FEATURES FOR TEACHERS
Features For New Teachers
Volume 2, Issue 21
When our middle school teachers got together,
there were a variety of viewpoints and ideas to consider.
After much debate and development, a plan was put in place.
The plan has two parts, one dealing with individual paragraph
development, and the other in developing an essay format using several
paragraphs linked well together.
Our plan for teaching the writing of individual
paragraphs progresses each year. At
the eighth grade level, students are expected to write paragraphs of at
least eight sentences and 125 words.
Each paragraph must have a topic sentence, at least three
supports, a personal life experience, and a clincher statement.
At the seventh grade, students' paragraphs must
have eight sentences, but only a minimum of 100 words.
Each must also have a topic sentence (T.S.), at least three
supports, a P.L.E., and a clincher statement (C.S).
In the sixth grade, paragraphs are to be at
least six sentences long and at least 80 words long. Included in the paragraph are a T.S., three supports, a P.L.E.,
and a C.S.
The fifth grade (the youngest in our building)
will concentrate on sentence structure and build up to a detailed
paragraph. This will be at
last five sentences long and at least 60 words in length. This paragraph will include a T.S., three supports, and a
clincher or a personal life experience to wrap up.
Part two of the middle school plan is the
development of an essay from these basic paragraph structures.
Since the fifth graders are only concentrating on sentences and
the development of a single paragraph, the essay development is slated
for sixth grade through eighth grade.
Essays at the sixth grade will be at least two
paragraphs and 160 words, each paragraph having 80 or more words.
These are great for compare / contrast essays where two different
sides are discussed.
Seventh grade essays will build up to three or
more paragraphs, and 200 or more words (100 words per paragraph).
Here we're looking for more thorough development of the topic and
relevant details and examples. And
in the eighth grade, essays will extend up to four paragraphs, and a
whopping 600 words (125 per paragraph.)
We will teach the development of a topic
sentence in the first paragraph for the entire essay. It will HOOK the reader and introduce the overall topic of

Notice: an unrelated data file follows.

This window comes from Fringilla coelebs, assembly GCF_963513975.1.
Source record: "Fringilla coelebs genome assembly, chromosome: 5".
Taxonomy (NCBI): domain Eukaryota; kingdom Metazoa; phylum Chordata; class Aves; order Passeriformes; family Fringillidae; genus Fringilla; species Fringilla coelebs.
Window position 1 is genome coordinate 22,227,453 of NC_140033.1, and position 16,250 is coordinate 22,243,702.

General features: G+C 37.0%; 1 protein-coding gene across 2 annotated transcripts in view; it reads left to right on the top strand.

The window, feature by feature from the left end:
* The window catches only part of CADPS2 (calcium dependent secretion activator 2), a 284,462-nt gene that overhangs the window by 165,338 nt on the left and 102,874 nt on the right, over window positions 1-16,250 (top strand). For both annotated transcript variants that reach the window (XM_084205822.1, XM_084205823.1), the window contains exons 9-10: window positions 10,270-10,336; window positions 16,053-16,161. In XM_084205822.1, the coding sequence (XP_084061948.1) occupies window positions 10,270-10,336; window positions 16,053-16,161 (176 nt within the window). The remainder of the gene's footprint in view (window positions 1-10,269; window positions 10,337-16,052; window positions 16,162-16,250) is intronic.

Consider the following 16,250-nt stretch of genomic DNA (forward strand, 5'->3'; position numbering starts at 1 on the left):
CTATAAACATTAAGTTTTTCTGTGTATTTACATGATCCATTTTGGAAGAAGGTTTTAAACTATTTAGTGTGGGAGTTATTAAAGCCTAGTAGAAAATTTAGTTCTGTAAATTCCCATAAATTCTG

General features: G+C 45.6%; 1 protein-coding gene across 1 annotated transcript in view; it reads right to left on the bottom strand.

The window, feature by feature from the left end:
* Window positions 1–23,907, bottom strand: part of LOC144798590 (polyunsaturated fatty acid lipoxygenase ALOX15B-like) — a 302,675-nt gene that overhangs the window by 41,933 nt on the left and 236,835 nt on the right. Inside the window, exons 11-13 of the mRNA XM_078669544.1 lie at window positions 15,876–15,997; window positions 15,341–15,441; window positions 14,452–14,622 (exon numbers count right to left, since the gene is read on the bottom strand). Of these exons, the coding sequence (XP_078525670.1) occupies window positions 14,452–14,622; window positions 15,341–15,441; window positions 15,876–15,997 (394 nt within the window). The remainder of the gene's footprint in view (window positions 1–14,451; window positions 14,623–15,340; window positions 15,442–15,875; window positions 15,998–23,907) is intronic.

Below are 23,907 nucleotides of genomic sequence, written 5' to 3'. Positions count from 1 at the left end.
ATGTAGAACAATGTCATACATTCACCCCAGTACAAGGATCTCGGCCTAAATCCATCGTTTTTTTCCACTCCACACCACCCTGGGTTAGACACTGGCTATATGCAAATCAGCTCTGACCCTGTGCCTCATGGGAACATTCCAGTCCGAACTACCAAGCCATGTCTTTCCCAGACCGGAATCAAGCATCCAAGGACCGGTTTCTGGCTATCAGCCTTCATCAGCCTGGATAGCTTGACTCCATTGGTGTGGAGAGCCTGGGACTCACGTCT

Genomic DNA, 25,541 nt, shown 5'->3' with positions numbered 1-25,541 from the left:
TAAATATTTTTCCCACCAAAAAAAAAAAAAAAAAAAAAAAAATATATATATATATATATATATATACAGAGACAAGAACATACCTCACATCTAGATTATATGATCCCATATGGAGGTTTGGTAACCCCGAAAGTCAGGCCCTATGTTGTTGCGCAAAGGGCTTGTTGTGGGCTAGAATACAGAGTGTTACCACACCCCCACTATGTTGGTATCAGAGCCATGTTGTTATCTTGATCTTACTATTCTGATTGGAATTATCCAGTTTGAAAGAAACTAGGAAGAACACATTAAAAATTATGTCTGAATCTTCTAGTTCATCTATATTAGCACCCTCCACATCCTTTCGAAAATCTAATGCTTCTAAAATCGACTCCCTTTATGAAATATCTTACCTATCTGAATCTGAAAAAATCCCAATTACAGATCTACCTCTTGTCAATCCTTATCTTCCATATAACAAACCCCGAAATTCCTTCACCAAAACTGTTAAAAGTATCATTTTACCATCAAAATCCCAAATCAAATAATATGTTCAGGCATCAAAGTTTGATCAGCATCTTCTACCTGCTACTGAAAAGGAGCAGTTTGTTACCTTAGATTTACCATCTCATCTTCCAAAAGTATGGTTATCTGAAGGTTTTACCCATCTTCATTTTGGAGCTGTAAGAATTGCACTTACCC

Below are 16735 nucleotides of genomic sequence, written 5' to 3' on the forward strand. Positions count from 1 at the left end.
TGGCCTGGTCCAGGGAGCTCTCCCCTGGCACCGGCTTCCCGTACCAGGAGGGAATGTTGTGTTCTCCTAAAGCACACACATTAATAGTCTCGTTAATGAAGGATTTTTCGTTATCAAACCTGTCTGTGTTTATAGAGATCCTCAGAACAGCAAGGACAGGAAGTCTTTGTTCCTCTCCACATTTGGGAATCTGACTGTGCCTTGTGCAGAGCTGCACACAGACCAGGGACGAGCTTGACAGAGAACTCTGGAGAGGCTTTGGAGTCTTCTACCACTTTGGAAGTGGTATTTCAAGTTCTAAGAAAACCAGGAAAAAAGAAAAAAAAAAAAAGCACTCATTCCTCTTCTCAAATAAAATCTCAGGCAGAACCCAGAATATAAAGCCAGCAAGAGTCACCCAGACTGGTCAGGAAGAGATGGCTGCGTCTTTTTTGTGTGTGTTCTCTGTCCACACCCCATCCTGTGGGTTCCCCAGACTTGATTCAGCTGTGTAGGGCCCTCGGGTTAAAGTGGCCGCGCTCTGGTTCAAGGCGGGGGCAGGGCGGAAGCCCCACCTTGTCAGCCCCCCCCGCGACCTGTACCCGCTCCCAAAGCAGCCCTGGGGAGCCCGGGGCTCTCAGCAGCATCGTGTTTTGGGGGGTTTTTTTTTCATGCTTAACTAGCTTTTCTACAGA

the essay. We will also
teach the creation of a clincher statement in the last paragraph that
wraps up and summarizes the paragraphs while providing a THEME (a life
lesson to be learned by the reader).
Main points of the topic each have their own
paragraph, so a three paragraph essay will have three main points.
Supports for each main point will be organized in a logical
fashion and spread through each respected paragraph.
Then relative details and examples will be used to exemplify each
Eighth graders will also develop a LEAD, a
personal life experience or story at the very beginning of the first
paragraph. This acts as a
HOOK to capture the reader's attention while making a personal
connection with the reader.
There is still much to
do, and we know this implementation will take time.
And we know there will be changes along the way.
One area we've already encountered is the use of figurative
language in the examples and personal experiences of the students.
We are already planning on adding this later on this year.
If your school is in the stages of updating your writing program,
remember to keep a positive attitude, look carefully at good examples
released by your state, and develop a strong program that everyone can
Talk about your hard workers! Band groups are awesome when it comes to putting forth the effort it takes for fundraising success. The key is making sure they have the right fundraiser that will leverage all that energy.
Again, success is best achieved by presenting your offering to large numbers of prospective supporters. Set up a table at any event that draws a large crowd. Offer samples from tiny paper cups. Get the word out to as many people as you can.
FunBrain is an excellent and fun website for both students and teachers in the elementary and middle school grades. Great resources for parents and teachers include guides on curriculum and standards, ways of improving communication between home and school, activities students can do along with their parents, as well as many links to other resources on the net.
There are many games and simulations to practice math, reading, writing, and grammar skills. These are fun activities that hide the fact that students are learning and practicing important skills. Short quizzes, flashcards, cartoons, web books, puzzles, and stories add to the learning experience.
There is also a section where students can BLOG their thoughts on selected topics. This is great for students to practice their writing with actual audiences who read (and often comment on) their work.
This is a user-friendly website with quick links to the various parts of the site. It is a great resource for elementary teachers.
Check this site out, you'll be glad you did. Simply click the link below:
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